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Get a good night’s sleep, no matter how high the proverbial mercury rises.
Perhaps you’re familiar with this scenario: It’s late, you’re tossing and turning in bed, and no matter what, you simply can’t fall asleep.
The problem? It’s far too hot.
Humans have an ideal temperature for sleep, but when the weather isn’t cooperating and you can’t leave the AC running all night, what do you do?
When you’re sleep deprived, cognitive performance drops, memory suffers, and you can struggle to stay focused. Eventually, even long-term memory can be affected.
This is why it’s so important to get a good night’s sleep.
The ideal temperature for sleep is about 65°F (18.3°C), give or take a few degrees.
Our body temperature naturally drops a little during sleep, and a cool — but not cold — sleeping environment is ideal to have a good night’s sleep.
When it’s too hot, you’re more likely to toss and turn, which disrupts your sleep.
“Before you go to sleep naturally, your body produces a hormone called melatonin which causes a drop in core body temperature that is needed for sleep,” says sleep therapist Christabel Majendie.
Majendie earned her MSc in health psychology, graduate diploma in sleep medicine, and serves as the resident sleep expert at Naturalmat.
“If the ambient temperature is too high, this process is interrupted, so it may take longer to get to sleep. It’s also harder to get into a deep sleep, so you may find it harder to stay asleep,” says Majendie.
Melatonin is important because it regulates our natural sleep cycle and tells our body when it’s time to fall asleep. Our body starts to produce melatonin when light levels drop, and stops producing it as it gets lighter, telling us that it’s time to wake up.
This is why people sleep more during winter, as the nights are longer and cooler — meaning it’s easier for your body to reach a comfortable sleeping temperature.
I asked Majendie for some tips to improve sleep the next time a heat wave hits.
Luckily, there are a few simple tweaks that can help you get a good night’s sleep no matter how high the proverbial mercury rises.
Keep hot air out
“Keep hot air out of the bedroom in the day by closing windows, blinds, and curtains as the temperature rises,” says Majendie.
Aim for between
If you can get your bedroom to a cool temperature before you head to bed, you’ll help ensure a restful night’s sleep and wake up feeling refreshed.
Invite the breeze in
“In the evening when the air outside is cooler, open blinds and windows to let fresh air into the room before going to bed,” says Majendie.
“If it is safe and quiet, you can keep the window open while sleeping. If not, sleep with the door open and open any windows in the house that are safe, to allow a flow of air,” she adds.
The Japanese futon is a bed that traditionally goes directly on the floor. It turns out that there may be a good reason to be so close to the ground while you sleep.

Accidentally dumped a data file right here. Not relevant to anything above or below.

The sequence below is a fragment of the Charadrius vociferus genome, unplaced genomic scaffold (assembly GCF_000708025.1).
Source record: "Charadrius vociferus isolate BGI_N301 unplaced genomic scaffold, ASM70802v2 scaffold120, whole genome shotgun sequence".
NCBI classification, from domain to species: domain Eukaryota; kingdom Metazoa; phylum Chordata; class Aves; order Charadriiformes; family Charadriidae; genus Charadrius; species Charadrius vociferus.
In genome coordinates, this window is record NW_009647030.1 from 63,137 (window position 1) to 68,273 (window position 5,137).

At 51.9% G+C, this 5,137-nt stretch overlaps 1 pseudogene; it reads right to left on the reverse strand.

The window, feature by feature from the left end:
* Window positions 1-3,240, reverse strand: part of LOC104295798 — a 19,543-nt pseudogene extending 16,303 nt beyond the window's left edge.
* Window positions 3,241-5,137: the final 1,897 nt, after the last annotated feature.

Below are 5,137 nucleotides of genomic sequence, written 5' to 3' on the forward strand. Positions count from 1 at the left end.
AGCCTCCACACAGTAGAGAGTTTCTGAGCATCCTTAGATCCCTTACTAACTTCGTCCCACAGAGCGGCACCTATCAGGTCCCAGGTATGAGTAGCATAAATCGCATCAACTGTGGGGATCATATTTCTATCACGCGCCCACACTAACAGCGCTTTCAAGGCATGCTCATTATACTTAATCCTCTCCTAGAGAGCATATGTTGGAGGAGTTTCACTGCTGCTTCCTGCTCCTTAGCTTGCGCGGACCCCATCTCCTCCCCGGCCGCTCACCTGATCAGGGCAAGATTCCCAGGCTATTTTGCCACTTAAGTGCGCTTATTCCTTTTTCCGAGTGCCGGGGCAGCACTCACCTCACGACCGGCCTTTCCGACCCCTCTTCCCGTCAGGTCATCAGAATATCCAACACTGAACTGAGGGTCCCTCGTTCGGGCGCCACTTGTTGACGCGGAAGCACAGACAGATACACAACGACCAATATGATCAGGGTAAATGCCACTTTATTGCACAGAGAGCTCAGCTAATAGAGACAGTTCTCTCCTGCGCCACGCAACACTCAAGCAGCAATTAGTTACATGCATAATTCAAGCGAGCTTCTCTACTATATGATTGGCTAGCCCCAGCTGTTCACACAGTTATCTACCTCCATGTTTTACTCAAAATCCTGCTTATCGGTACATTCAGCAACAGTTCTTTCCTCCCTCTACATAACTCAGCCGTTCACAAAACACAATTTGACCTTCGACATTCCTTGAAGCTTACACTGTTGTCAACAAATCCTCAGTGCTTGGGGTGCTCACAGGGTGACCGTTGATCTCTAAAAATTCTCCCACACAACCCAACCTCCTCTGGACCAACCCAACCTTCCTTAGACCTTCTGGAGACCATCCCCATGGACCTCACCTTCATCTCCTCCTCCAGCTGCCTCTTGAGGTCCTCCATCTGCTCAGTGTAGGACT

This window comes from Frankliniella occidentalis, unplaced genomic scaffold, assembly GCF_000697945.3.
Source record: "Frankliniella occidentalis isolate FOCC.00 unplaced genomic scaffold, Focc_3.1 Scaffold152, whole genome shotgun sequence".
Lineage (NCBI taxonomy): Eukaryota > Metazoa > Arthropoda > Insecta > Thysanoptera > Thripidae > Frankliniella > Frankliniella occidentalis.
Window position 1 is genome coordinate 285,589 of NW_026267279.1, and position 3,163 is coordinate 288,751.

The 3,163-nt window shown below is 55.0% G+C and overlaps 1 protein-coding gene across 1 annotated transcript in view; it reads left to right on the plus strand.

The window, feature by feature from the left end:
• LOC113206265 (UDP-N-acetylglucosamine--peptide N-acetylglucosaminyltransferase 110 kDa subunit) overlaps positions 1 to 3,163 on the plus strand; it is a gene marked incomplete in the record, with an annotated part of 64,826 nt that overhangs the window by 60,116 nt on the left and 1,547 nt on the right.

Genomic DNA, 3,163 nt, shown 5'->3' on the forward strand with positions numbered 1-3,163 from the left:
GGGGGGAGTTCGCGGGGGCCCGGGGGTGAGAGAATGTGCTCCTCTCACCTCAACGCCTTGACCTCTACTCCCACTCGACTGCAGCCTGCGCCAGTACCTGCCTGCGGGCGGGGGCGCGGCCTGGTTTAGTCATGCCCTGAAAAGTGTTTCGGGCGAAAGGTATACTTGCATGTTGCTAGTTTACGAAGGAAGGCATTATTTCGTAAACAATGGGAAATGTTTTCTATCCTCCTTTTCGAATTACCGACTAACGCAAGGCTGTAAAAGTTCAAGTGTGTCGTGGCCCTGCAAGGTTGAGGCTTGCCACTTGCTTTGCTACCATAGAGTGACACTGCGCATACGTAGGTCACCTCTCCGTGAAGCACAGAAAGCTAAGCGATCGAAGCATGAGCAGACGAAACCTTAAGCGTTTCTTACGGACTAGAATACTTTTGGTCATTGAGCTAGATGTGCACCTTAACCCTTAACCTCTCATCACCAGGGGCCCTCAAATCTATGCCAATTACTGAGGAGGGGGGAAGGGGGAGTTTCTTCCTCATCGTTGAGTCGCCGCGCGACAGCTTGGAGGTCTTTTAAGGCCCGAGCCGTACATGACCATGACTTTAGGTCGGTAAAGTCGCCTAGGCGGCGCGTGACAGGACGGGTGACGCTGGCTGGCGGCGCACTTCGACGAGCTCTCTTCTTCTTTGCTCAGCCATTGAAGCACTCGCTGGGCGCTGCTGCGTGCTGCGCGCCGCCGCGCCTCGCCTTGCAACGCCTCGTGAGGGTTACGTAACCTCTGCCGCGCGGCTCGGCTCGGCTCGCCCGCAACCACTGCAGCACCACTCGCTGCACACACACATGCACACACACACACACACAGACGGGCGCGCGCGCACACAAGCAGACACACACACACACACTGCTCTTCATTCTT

“Sleeping low to the ground is cooler, so try putting your mattress on the floor,” Majendie says.
These days there are a lot of options, from low to the ground wooden frames to the classic futon.
Let it blow
The obvious solution when it’s hot is to crank up the AC to maximum, but that has an impact on the electricity bill and the environment.
A fan is a good option if you don’t have AC, and it may be more efficient if you’re only keeping one room cool.
According to Majendie, “You can use a fan if it doesn’t disturb your sleep, but don’t position it over your face and make sure it is dust-free.”
There are plenty of options to choose from, so find what’s best for you.
Go au naturel
“Reduce the amount of bed clothes and bedding you normally use and ensure these are made from natural fibers, as these regulate your body temperature better than synthetic materials,” says Majendie.
It’s also a good idea to change up your comforter when the temperature rises and opt for a lightweight blanket instead.
Shop for natural fiber sheets online.
In addition to light and airy fabrics, sleeping in the nude is an easy, cost-free way to cool down.
The main thing to remember though, according to Majendie, is to not worry too much about a bad night’s sleep, as humans “will still function okay even if our sleep is not the best it can be for a few nights.”
Sleeping in the heat has its challenges, but there are definitely some tips and tricks you can use to make it a little easier.
Having a healthy sleep routine already in place will minimize the struggle to fall asleep.
Avoiding caffeine late in the day and avoiding screens that emit blue light in the hours before bedtime can both help your brain to slow down and get ready for sleep.
Though it’s easier said than done, try not to lie awake worrying about the fact that you’re not sleeping. Instead, get up and do something relaxing until you feel sleepy, then try to go to sleep again.
While hot nights may be keeping you up, these simple tips can make your sleep a breeze — literally.
Bethany Fulton is a freelance writer and editor based in Manchester, United Kingdom.